By virtue of Republic Act 7942, otherwise known as the Philippine Mining Act of 1995, a new perspective on mining system in the Philippines eventually emerged. This particular act was mainly instituted to “govern the exploration, development, utilization and processing of all mineral resources within the territory and exclusive economic zone of the Philippines.” In addition, this act also safeguards and protects the environment. Chapter XI, Section 63, of Republic Act 7942, states that “all contractors and permittees shall strictly comply with all the mines safety rules and regulations as may be promulgated by the Secretary concerning the safe and sanitary upkeep of the mining operations and achieve waste-free and efficient development…”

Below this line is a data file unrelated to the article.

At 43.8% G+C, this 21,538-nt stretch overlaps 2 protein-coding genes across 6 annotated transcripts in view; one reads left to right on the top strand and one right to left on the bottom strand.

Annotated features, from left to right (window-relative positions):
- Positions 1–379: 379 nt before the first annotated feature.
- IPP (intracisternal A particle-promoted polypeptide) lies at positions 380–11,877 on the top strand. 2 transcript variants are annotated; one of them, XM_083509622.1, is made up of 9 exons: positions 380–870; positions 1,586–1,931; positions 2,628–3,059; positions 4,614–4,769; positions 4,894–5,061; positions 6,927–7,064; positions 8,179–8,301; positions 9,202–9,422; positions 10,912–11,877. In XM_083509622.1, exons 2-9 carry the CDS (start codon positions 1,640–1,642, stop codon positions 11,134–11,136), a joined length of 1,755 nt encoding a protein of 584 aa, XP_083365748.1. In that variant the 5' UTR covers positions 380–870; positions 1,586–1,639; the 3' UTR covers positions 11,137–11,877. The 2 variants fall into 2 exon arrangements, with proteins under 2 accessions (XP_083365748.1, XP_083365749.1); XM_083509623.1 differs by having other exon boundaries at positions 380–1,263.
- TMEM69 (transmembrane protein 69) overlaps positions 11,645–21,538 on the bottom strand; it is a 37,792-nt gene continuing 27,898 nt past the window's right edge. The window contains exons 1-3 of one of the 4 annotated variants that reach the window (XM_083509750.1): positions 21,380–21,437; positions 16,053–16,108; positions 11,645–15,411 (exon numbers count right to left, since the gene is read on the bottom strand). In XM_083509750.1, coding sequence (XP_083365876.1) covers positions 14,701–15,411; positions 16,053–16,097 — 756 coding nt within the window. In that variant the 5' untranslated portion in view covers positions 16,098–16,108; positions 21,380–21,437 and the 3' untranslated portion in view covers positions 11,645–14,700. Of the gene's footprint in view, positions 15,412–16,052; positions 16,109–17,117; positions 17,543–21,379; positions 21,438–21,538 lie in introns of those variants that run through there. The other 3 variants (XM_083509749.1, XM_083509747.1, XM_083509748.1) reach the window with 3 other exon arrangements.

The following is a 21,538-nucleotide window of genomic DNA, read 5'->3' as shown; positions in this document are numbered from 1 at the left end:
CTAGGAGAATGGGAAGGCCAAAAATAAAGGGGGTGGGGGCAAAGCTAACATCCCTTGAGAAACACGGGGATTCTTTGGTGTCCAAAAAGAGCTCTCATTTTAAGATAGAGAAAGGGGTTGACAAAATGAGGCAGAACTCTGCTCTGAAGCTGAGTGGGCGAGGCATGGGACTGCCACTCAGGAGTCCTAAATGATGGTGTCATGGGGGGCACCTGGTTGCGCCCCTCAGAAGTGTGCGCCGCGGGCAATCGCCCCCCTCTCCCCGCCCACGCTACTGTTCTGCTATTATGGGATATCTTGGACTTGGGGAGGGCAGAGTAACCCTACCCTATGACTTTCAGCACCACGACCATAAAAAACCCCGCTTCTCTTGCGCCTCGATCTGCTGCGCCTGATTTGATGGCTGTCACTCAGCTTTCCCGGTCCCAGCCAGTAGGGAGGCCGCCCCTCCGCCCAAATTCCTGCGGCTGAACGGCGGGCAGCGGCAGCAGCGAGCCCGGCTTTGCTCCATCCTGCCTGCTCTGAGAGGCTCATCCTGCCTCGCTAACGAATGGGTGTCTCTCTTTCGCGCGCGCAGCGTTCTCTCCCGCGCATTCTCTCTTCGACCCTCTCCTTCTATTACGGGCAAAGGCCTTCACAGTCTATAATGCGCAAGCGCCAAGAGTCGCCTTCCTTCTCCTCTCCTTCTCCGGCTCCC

On the contrary, however, the above provisions seem to be ineffective and neglected. Instead of conforming to the provisions of the Philippine Mining Act of 1995, the operation and management of mining industries in the country negate the principles provided by the law. Apparently, the mining companies operating in the Philippines are considered as one of the major contributors to environmental degradation and deterioration. In one study published by the Philippine Center for Investigative Journalism in the late 1990s, mining ranked next to logging as a commercial activity that has wreaked havoc on terrestrial as well as hydrological resources. From then on, mining industries and companies have often faced criticisms from environmentalists, activists, biodiversity advocates and other sectors of the country. The most recent one is the condemnation of the Catholic Bishop’s Conference of the Philippines or CBCP to Arroyo’s administration. The CBCP requested that the President should cancel and withdraw all the permits granted to mining industries, especially foreign-owned companies. The CBCP courageously pointed out that foreign-led mining firms are major contributors to ecological imbalance or deterioration, human dislocation as well as the burgeoning mining-caused accidents and deaths.